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Nine-year-old trans boy sues North Carolina over gender-affirming care ban

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The family of a nine-year-old transgender boy is suing the state of North Carolina to overturn its gender-affirming care ban, which they argue is unconstitutional and “gravely threatens the health and wellbeing of transgender adolescents” in the state.

The lawsuit alleges that the ban is a violation of the Equal Protection Clause of the Fourteenth Amendment since it only prohibits certain hormone therapies for transgender youth but allows them to be used for cisgender patients. It claims the ban also violates the Fourteenth Amendment’s Due Process Clause by taking away parents’ ability to make medical decisions for their children based on recommendations from healthcare providers.

The suit also explains that the young boy is terrified of reaching puberty without access to gender-affirming care, which would cause him to experience the trauma of experiencing it in the wrong body.

In addition to the nine-year-old boy and his parents, plaintiffs in the lawsuit include Dr. Riley Smith, who provided gender-affirming care before the ban took effect, as well as the LGBTQ+ advocacy organizations PFLAG and GLMA.

North Carolina’s gender-affirming care ban went into effect on August 16, after the state’s Republican majorities in the House and Senate overrode the Democratic governor’s veto.

Gov. Roy Cooper (D) vetoed the bill along with two other anti-trans bills – one anti-trans sports bill and one bill seeking to out trans students to their parents as well as prohibiting discussions of LGBTQ+ issues in kindergarten through fourth-grade classrooms.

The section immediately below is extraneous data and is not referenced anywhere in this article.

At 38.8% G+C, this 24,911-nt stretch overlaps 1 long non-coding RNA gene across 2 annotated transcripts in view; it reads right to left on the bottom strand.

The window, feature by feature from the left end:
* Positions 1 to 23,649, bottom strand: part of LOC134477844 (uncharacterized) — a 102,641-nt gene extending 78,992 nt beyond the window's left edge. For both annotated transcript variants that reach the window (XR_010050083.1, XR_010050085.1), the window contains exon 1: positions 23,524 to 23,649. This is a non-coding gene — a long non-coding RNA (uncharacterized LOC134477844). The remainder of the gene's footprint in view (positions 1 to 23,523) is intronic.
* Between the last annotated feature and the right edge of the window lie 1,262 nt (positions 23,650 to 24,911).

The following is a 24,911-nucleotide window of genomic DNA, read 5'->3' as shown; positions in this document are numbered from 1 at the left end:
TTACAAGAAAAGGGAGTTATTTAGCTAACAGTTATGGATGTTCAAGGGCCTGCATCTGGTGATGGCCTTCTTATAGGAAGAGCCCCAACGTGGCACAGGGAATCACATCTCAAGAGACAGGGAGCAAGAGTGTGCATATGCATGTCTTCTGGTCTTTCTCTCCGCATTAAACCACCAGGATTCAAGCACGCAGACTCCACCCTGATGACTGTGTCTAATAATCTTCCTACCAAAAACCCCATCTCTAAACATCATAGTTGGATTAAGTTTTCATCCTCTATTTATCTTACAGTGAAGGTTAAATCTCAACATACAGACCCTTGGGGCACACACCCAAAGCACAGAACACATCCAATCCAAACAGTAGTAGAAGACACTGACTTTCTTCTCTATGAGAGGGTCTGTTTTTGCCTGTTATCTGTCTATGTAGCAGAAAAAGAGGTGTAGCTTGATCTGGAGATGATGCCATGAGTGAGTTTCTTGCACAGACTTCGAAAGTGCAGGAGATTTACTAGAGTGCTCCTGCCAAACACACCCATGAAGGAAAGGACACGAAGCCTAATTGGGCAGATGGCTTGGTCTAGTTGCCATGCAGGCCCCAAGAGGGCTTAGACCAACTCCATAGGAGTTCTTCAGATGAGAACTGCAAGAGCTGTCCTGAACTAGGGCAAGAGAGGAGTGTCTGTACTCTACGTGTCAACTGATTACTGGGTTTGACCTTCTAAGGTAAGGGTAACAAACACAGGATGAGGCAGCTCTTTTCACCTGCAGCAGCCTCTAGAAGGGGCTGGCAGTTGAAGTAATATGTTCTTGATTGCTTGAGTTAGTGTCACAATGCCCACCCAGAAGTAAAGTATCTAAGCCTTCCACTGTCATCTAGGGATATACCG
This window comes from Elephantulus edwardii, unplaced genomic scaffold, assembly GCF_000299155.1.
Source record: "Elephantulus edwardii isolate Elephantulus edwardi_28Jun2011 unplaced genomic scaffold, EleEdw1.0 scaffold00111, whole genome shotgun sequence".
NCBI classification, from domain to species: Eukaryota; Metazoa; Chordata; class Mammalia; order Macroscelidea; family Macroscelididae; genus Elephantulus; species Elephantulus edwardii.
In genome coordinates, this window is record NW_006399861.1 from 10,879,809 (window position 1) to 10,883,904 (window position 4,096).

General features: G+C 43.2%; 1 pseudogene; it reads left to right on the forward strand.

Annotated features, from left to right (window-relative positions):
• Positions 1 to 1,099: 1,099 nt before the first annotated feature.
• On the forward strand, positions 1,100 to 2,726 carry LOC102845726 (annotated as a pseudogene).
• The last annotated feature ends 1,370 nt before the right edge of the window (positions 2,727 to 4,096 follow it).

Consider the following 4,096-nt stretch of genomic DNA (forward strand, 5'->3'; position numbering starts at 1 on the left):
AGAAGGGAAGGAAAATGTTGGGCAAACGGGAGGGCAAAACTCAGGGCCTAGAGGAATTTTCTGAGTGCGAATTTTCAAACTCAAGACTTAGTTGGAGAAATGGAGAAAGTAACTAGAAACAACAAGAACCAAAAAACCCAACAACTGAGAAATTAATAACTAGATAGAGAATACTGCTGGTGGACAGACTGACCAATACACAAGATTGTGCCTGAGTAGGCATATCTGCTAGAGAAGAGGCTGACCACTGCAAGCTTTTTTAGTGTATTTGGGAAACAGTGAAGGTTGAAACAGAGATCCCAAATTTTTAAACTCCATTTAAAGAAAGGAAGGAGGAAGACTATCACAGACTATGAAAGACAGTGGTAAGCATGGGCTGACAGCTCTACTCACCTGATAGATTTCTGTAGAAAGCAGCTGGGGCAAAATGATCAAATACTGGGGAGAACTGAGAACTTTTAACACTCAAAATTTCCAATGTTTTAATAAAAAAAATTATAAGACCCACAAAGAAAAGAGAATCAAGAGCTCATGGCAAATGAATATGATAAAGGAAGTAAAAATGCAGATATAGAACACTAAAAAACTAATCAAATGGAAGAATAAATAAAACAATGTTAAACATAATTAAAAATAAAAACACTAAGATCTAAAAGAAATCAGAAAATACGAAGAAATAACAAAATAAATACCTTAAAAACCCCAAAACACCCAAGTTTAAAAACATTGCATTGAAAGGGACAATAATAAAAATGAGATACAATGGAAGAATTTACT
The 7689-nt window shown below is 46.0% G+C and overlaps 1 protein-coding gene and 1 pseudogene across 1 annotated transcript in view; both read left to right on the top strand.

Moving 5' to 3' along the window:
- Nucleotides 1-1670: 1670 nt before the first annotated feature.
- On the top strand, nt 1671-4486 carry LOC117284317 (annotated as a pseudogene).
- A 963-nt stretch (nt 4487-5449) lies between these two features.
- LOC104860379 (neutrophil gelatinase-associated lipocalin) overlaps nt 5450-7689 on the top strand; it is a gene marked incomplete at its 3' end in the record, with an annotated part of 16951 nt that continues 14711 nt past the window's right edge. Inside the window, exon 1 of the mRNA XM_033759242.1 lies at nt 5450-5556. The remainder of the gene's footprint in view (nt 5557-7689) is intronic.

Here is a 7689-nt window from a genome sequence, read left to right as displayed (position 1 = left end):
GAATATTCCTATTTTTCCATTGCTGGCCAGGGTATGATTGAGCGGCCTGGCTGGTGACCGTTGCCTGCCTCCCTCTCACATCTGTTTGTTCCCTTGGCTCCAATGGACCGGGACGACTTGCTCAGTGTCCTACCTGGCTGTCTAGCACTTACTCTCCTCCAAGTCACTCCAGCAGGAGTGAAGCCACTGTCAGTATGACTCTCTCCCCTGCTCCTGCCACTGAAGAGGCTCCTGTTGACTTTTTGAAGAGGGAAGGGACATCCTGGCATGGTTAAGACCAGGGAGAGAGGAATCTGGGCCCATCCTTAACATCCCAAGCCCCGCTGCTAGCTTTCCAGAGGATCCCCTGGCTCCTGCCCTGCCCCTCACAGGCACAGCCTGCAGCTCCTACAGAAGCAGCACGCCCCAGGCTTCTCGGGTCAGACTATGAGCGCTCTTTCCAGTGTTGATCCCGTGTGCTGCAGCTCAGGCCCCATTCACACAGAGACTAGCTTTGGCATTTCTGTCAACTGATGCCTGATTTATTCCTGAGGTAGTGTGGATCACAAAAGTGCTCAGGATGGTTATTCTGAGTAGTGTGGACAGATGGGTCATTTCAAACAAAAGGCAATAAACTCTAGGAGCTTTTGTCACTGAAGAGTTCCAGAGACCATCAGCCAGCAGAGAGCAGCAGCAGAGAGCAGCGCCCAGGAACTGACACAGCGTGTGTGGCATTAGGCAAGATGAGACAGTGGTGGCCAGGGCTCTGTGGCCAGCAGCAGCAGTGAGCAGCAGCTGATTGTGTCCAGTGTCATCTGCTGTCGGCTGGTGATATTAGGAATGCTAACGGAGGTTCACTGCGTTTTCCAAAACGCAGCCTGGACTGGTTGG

Cooper called the bills “a triple threat of political culture wars” and accused North Carolina Republicans of “scheming for the next election” at the expense of vulnerable children.

“A doctor’s office is no place for politicians,” said Cooper, echoing a popular line of defense among Democrats defending trans minors. “North Carolina should continue to let parents and medical professionals make decisions about the best way to offer gender care for their children.”

But legislators overrode all three vetoes, and the bills immediately went into effect.

“We need to call this what it is: An all-out attack on queer and transgender youth in North Carolina,” Allison Scott, director of Impact & Innovation at the Campaign for Southern Equality, said in a statement at the time. “The NCGA is going out of its way to blatantly enact the far-Right’s anti-LGBTQ wish list, causing harm and discrimination to young people in every area of life, from school to the doctor’s office to the athletic fields.”

Scott went on to note that North Carolina Republicans don’t seem to have learned anything from the state’s ill-fated H.B. 2. The 2016 law, which banned transgender people from using public restrooms that aligned with their gender identity, led to a huge backlash, from canceled concerts to loss of the NBA All-Stars game. The law was repealed in late 2020.

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